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Browsing Posts tagged Home Affordability

Retail Sales (2009-2010)Consumers keep spending, the economy keeps growing.

Mortgage rates are easing lower this morning on just-released, slightly worse-than-expected Retail Sales data from December 2010.

Excluding motor vehicles and auto parts, December’s sales receipts were $1.5 billion higher from November. Analysts had expected a number north of $2 billion.

Despite falling short of estimates, however, December’s reading is the highest in Retail Sales history, surpassing the previous record set in July 2008, set during the recession. In addition, December’s strong numbers helped 2010’s year-over-year numbers go positive for the first time in 3 years.

Although the data is a mixed bag for Wall Street, home affordability is improving today.

The link between Retail Sales and home affordability may not be up-front obvious, but in a post-recession economy like ours, it’s often tight. Retail Sales is another name for “consumer spending” and consumer spending makes up more that 70% of the U.S. economy.

As spending grows, the economy tends to, too.

Investors recognize this and start chasing “risk”. It becomes a boost for the stock market, but those gains are made at the expense of “safe” asset classes which include mortgage-backed bonds. Mortgage-backed bonds are the basis for conforming and FHA mortgage rates so, as bond markets sell off, asset prices fall and rates move up.

Thankfully, rate shoppers will avoid that scenario today — at least for today. December’s Retail Sales results are a factor in the bond market’s early-day improvement. Conforming and FHA mortgage rates across the state of Massachusetts should be lower today.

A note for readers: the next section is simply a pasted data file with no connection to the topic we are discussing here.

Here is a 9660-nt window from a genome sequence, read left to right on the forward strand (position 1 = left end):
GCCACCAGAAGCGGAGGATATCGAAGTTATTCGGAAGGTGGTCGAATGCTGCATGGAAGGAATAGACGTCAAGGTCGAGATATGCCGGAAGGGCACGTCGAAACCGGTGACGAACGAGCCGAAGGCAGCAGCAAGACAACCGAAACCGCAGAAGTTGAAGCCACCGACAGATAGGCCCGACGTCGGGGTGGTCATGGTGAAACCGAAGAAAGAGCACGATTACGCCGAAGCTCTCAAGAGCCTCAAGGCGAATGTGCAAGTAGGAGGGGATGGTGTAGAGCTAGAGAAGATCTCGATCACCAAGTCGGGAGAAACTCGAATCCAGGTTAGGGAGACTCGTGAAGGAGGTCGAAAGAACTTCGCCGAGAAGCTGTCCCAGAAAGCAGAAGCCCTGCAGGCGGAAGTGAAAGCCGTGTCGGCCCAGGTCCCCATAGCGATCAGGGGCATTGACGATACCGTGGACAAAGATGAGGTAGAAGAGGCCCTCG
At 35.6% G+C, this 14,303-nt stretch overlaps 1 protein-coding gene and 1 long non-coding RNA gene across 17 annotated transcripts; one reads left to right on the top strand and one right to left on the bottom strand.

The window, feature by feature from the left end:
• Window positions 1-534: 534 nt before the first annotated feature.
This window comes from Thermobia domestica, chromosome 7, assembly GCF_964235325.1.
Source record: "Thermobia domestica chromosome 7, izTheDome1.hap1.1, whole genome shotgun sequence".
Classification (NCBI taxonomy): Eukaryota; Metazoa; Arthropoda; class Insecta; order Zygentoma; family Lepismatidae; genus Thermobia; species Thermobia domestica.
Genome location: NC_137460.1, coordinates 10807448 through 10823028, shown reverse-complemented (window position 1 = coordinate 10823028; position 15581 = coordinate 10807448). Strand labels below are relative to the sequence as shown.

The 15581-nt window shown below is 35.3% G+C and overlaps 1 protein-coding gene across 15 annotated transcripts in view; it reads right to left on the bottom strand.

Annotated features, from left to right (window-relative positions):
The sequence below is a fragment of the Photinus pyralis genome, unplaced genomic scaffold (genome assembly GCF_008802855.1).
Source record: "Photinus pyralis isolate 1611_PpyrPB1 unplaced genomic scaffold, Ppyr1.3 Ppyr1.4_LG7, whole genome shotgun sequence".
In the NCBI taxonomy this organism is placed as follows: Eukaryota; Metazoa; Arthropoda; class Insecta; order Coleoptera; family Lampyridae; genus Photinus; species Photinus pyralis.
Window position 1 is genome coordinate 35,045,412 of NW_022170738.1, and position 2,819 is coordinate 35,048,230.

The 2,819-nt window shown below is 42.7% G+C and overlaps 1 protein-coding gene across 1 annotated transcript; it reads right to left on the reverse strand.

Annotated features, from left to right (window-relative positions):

Pending Home Sales (Apr 2009 - Oct 2010)The Pending Home Sales Index surged 10 percent in October as low mortgage rates and low home prices spurred buyers into action.

A “pending home sale” is an existing home under contract to sell, but not yet closed. The Pending Home Sales Index is at its highest level since April 2010 — the contract deadline date for this year’s federal home buyer tax credit program.

The jump may also explain why home builder confidence is rising even as the number of new homes sold fades. Builders are seeing buyers’ renewed interest in housing first-hand and expect the next 6 months to be dramatically better.

On a regional basis, gains in October’s Pending Home Sales Index varied as compared to September. The Midwest led the charge, and the West was the laggard.

  • Northeast Region: +19.6%
  • Midwest Region : +27.3%
  • South Region : +7.1%
  • West Region : -0.4%

Home buyers should take last month’s Pending Home Sales Index to heart. According to the National Association of Realtors®, 80 percent of homes under contract close within 60 days, so we can reasonably expect November’s and December’s existing homes sales data to be similarly strong.

In other words, the housing market is heating up and may have already shifting toward sellers. Changes like that lower buyer leverage, and increase the cost of homeownership. Coupled with rising mortgage rates, the shift is even more defined.

The best time to buy a home this year may have already passed. The next best time may be right now.

Talk to your real estate agent if you’re planning to buy a home in 2011. It may be smart to move up your time frame.

Net Job Gains Oct 2008 - Sept 2010Go figure – the jobs report is worse than expected, so the stock market climbs.  That one has me scratching my head.

On the first Friday of each month, the Bureau of Labor Statistics releases its Non-Farm Payrolls report from the month prior.  This month, though, because the first Friday of the month was also the first day of the month, the report was delayed one week.

The report hit the wires at 8:30 AM ET this morning.